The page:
Homily: 1st Sunday in Advent

Readings of the Day 

There are a land rush around 100 years ago around the Oklahoma panhandle. Vast new areas were being opened up for farming, tractors pulled plows side by side to till the land more thoroughly and completely. It was a land subject to droughts, and averaged less than 20 inches of rain a year, but the experts said the climate had changed. Those who remembered droughts in the 1890’s were scoffed at, surely those days would never return. For several years, there were huge crops of wheat, farmers made money and planned to expand their operations, borrowing to purchase machinery and more land.

But then, the Great Depression brought a collapse of prices, and wheat went through the floor. No problem, they produced more to make up the difference. Then the rain didn’t fall for years. Great stretches of tilled earth were pulled up into the sky and were blown as far as New York and Washington. It was the Dust Bowl, a man made catastrophe that had never been seen before.

Some left, but many hung in there. They lost a lot: crops, animals, land, even their lives. The nation reached out to help those who stayed: when feed companies realized dresses were being made out of grain sacks, they put patterns on them so they didn’t look awful when they were used that way. But the rains came back and when they did, the people learned to farm a new way, a way that conserved the land and made it less susceptible to future droughts.

Jesus calls the people of his age to be alert. It was a time of strife, turmoil, a time of revolution. The society of that time was in a lot of stress: people were being forced off their land, some into slavery, the Romans ruled with an iron fist, and the Temple leadership collaborated with the Romans, selling out their own people to stay in power. Things had to change, and Jesus warned his followers to expect it. But beyond that, the time to come would be a time of promise, a time of redemption.

The times changed: around 30 years after Jesus’ Death and Resurrection, the Great Revolt of the Jews against Rome happened, and its defeat left Jerusalem in ruins and changed Judaism forever. Christians survived the end of that world, and in the short term found themselves subject to ridicule and persecution as they were expelled from synagogues. The Roman culture tried to assimilate them, force them to accept the primacy of the Emperor as a God, and the superiority of Roman culture above any religious teaching. However Christians survived, they learned from their experience, they modeled their lives on Christ as best they could, and their fortunes changed for the better.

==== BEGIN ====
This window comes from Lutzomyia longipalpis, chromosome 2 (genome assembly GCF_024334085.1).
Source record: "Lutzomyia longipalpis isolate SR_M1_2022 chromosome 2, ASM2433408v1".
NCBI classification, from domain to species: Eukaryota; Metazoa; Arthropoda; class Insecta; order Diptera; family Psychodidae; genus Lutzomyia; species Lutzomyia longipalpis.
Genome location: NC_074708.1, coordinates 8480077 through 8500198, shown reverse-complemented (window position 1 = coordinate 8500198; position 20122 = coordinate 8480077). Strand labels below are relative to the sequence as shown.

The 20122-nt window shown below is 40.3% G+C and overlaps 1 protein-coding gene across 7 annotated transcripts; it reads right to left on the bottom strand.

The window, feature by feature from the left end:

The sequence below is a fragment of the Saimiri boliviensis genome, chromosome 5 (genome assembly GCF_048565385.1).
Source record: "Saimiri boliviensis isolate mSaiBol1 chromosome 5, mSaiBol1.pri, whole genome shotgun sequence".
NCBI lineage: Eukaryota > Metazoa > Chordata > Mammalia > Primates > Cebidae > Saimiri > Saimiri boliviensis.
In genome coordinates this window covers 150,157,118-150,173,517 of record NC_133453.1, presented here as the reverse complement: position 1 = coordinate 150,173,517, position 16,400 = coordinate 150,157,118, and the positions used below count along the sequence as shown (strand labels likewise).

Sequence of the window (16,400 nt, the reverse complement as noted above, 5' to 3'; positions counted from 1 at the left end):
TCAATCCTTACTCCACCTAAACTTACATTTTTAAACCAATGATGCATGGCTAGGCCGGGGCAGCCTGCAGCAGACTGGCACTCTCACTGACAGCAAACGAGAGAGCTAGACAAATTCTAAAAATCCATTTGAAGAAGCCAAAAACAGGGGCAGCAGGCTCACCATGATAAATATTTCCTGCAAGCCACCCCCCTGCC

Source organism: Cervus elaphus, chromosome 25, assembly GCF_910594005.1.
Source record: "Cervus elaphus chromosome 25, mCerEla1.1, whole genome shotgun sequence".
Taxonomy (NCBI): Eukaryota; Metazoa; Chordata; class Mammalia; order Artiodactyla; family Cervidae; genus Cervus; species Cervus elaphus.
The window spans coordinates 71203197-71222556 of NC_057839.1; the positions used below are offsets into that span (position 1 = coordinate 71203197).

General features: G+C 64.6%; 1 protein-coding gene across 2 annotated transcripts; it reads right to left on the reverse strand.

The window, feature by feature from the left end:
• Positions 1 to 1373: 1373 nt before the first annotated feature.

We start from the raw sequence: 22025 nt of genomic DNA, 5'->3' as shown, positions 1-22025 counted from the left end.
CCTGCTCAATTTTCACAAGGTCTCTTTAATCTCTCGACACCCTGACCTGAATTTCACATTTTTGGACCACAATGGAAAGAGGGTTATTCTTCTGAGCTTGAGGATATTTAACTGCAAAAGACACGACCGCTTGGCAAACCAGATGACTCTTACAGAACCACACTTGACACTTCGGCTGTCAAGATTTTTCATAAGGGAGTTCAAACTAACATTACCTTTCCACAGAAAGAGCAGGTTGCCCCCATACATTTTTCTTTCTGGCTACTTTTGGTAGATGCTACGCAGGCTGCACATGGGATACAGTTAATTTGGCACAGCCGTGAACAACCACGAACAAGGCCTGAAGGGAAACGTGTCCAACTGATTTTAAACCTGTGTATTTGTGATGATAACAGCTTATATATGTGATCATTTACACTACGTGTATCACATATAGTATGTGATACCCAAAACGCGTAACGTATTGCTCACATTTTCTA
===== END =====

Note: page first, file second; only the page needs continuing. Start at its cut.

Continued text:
Our times will change, even dramatically: they always have, they always will. Bad things happen to good people, bad times come and go, there’s always a threat on the horizon, uneasiness broadcast in the news. When we least expect it, something big will happen, such as the fall of the Berlin Wall or 9/11 and the world we’ve known will be different overnight. But there is always hope, always life, always blessing from God, even then things seem lost.

Jesus comes to us to give us His promise. He will be with us no matter what; He will see us through to the other side. We’re called to be alert to what’s going around us, to learn from our experiences, to take life as it happens. Living in today is possible because we know how things are going to end up: God wins, Christ wins, we win. We know that on the other side, the fullness of God’s Kingdom will come to pass, and that will be better than anyone can imagine. Just as God’s promise was fulfilled beyond expectation in the First Coming of Christ, the Second Coming will be better than we can imagine.


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